Charles Gardner, BBC Journalist, 14 July 1940
On Sunday 14 July 1940, the BBC decided to cover the action. With aerial battles visible to cliff-top watchers along the south coast of England, its reporter Charles Gardner joined the crowds to witness German attempts to stop an eleven-ship convoy being run through the Straits of Dover.
At close to eleven in the morning, a Dornier twin-engined medium bomber escorted by ten Messerschmitt 109 fighters made the first attack. Then, in the early afternoon, a force of about 120 enemy aircraft collected behind Calais and approached the convoy. At around three in the afternoon, as the sky reverberated to the drone of aircraft, Gardner began to make his now famous recording:
The Germans are dive-bombing a convoy out to sea! There are one, two, three, four, five, six, seven German dive-bombers! – Junkers Eighty-Sevens! There’s one going down on its target now – Bomb! No! He missed the ships – it hasn’t hit a single ship. There are about ten ships in the convoy, but he hasn’t hit a single one and … There! You can hear our anti-aircraft going at them now. There are one, two, three, four, five, six … there are about ten German machines dive-bombing the British convoy, which is just out to sea in the Channel.Despite the large numbers of German aircraft, there were just three single-seater Hurricane fighters thrown into the fray. Heavily outnumbered and outclassed by the superior Me 109s, they belonged to Red Section of No. 615 Squadron (Sqn). As they went into action, the excited Gardner described the fighting:
I can't see anything. No! – We thought he had got a German one at the top then, but now the British fighters are coming up! Here they come. The Germans are coming in an absolute steep dive, and you can see their bombs actually leave the machines and come into the water. You can hear our guns going like anything now. I am looking round now – I can hear machine gun fire, but I can’t see our Spitfires, they must be somewhere there. Oh! Here’s one coming down!Like most journalists of his day, Gardner had not acquired any expertise in aircraft recognition. He had that in common with many Royal Air Force (RAF) fighter pilots, some of whom flying Spitfires in early September 1939 had shot down two Hurricanes. Others were later to claim Heinkel 113 fighters as trophies – a type that did not exist. Gardner saw Spitfires when only Hurricanes were in action. As he watched the spectacle, he joyously exclaimed:
There’s one going down in flames! Somebody’s hit a German and he’s coming down with a long streak – coming down completely out of control – a long streak of smoke. And now a man’s baled out by parachute! The pilot’s baled out by parachute! He's a Junkers Eighty-Seven and he’s going slap into the sea. And there he goes – SMASH! A terrific column of water and there was a Junkers Eight-Seven. Only one man got out by parachute, so presumably there was only a crew of one in it!Fortunately for Gardner's immediate reputation, these comments were for radio. A Hurricane had now become a "Junkers Eighty-Seven" and it was this from which a mortally wounded Pilot Officer M. R. Mudie had just bailed out – the "crew of one". Mudie was eventually picked up by the Royal Navy and hastily transferred to Dover Hospital, where he died the following day.3 By then, Gardner's commentary had been broadcast. The BBC's own listener research noted that it was "enormously appreciated". But some were troubled by the "football style". A policy of treating war as a sport "would be asking for trouble".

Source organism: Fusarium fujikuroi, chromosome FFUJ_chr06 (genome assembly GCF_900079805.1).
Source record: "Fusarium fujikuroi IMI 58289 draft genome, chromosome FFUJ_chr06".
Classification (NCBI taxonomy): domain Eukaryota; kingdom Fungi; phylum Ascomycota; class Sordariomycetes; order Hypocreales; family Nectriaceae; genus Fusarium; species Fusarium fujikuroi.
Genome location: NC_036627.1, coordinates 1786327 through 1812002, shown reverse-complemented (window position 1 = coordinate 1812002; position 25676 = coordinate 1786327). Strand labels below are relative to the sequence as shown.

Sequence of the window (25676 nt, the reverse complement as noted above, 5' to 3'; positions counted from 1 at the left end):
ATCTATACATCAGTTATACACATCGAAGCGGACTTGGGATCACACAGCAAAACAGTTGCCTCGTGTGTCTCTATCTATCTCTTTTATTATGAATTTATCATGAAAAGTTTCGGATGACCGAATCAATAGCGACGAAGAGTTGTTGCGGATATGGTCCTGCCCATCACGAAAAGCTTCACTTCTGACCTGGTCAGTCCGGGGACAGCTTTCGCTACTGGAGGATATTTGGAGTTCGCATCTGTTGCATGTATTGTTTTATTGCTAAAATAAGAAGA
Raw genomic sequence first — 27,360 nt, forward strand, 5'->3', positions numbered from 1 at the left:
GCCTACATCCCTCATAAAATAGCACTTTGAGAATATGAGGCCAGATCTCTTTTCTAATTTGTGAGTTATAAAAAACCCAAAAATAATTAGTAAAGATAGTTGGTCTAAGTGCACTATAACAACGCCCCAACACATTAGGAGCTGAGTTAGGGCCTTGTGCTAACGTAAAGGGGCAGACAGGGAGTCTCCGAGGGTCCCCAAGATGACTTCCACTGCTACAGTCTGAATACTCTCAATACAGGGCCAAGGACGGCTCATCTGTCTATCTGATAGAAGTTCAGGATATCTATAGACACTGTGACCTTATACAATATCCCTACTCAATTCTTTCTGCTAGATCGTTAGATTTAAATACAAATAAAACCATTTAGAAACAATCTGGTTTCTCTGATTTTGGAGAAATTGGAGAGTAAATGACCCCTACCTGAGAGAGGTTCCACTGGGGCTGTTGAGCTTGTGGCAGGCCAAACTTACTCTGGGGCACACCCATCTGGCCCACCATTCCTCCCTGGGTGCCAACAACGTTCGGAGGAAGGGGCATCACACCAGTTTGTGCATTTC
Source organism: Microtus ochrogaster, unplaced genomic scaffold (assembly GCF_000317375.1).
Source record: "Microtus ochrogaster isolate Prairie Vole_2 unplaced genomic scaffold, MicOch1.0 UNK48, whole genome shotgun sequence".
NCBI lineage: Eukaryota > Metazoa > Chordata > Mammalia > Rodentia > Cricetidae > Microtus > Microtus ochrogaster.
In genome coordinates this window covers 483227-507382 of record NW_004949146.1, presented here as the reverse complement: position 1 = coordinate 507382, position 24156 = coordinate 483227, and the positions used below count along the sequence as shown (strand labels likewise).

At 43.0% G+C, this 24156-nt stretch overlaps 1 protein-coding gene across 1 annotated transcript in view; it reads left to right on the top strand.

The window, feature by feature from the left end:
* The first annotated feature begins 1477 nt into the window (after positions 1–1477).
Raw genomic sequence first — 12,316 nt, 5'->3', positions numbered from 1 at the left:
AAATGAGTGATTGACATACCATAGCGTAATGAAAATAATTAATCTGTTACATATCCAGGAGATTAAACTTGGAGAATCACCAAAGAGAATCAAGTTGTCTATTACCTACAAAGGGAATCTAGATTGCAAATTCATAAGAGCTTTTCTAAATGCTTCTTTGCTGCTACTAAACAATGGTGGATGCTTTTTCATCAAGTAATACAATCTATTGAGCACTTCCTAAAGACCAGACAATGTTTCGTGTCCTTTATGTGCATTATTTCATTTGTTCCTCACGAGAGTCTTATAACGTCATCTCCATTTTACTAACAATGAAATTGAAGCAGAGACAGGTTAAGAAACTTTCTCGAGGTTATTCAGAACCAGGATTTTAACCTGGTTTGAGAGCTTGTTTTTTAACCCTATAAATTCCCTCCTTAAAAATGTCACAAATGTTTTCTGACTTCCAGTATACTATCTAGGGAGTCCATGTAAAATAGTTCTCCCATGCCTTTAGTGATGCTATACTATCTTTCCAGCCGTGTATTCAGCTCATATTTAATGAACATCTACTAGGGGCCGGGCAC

What was not explored at the time was how much of the narrative was factually wrong. For instance, Gardner had been confident that the ships had escaped unscathed. They had not. The collier SS Island Queen had been badly damaged. Taken in tow by the trawler Kingston Alalite, she sank before reaching harbour, with three crewmen lost. Less than two miles south of Dover Pier, the SS Mons had been damaged. The Norwegian steamer Balder took a hit and caught fire. The flames were extinguished but she had to be towed into Dover Harbour. Yet, to all of this drama, Gardner had been oblivious.
However, despite its manifest and egregious errors, the piece has been rebroadcast many times and it is still celebrated by the BBC on its website – with no reference to or acknowledgement of its errors. That, in many ways, typifies the Battle of Britain experience. The account of the battle is flawed, yet it is repeated again and again, without any acknowledgement of its errors. It has become obscured by myths.
Part of this book is an exploration of these myths. Mainly, it is a fundamental re-evaluation of the Battle of Britain, addressing the simple question: who won? The traditional answer is "the few", that gallant band of Fighter Command pilots in their Spitfires and Hurricanes, led by Air Chief Marshal Sir Hugh Dowding, the man who should not have been there. By some strange stroke of fate, he had been due to retire on 14 July 1940, but had been asked to stay on by the then Chief of the Air Staff, Air Chief Marshal Sir Cyril Newall. The man with a nickname of "Stuffy", a man with many enemies who would have been pleased to see him go, was now assured a place in history.
Desperately outnumbered, "the few" fought off the Nazi hordes in their Messerschmitt fighters, their Dorniers, Heinkels and Stukas. As to the essence of the myth, in the summer of 1940 Britain stood alone against the dark forces of Nazi Germany, prostrate after the fall of France and the "miracle" of Dunkirk. All that stood between it and invasion was Fighter Command. In a series of battles, the gallant few stopped the German air force establishing air superiority. The turning point came on 15 September 1940, when in an epic battle, the Luftwaffe was sent packing, a victory which caused the invasion to be postponed and then cancelled. The fighter pilots had saved the nation, Europe and the entire free world.